Adam Newman and Rachel Gibson are the perfect couple. Everyone at Temple Fortune in northwest London thinks so, and who is Adam to tell them differently?
Not only does Adam love Rachel, but he loves Rachel's family, especially her dad, Lawrence, his boss at the law firm. Oh, it took him 13 years to propose, but after all, they've been together since they were 16. Then Rachel's younger cousin Ellie Schneider, a model, comes to London from New York after Columbia kicks her out for appearing in what Ellie calls an art film and Adam's friends call porn.
Francesca Segal's debut novel, “The Innocents,” takes Edith Wharton's “The Age of Innocence” and successfully plunks it down in a tight-knit, modern Jewish community. Adam is just as self-satisfied and unaware as Wharton's main character, while Rachel's total lack of ambition makes her a capable mirror for May. Ellie, however, seems like a step down from Countess Olenska.
Part of the countess' appeal was that she was the older woman. By making Rachel's rival younger, thinner, and blonder, Segal also makes the romantic triangle less interesting. Adam would rather date a model? What guy wouldn't?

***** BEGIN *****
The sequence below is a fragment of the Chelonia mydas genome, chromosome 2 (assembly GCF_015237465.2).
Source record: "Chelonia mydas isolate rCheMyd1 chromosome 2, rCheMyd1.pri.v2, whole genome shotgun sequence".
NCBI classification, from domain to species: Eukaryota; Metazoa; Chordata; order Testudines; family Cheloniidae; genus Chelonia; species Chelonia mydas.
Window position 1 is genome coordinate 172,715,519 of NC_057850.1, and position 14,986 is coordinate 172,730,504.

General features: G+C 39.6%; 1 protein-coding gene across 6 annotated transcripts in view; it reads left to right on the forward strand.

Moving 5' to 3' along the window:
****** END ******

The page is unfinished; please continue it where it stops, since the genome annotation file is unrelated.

However, Ellie does pull off world-weary at age 24 admirably, and it's easy to believe she knows more than Adam about the community that's held her at arm's length at the same time that it embraced him.
Where “The Innocents” succeeds is in its warm-hearted community conspiracy. It's easy for a reader to see how being cut off from Lawrence, grandmother Ziva and the rest of Temple Fortune would be a lifelong loss, whereas ostracism from the chilly mores of high society, 19th-century New York always seemed like a blessing.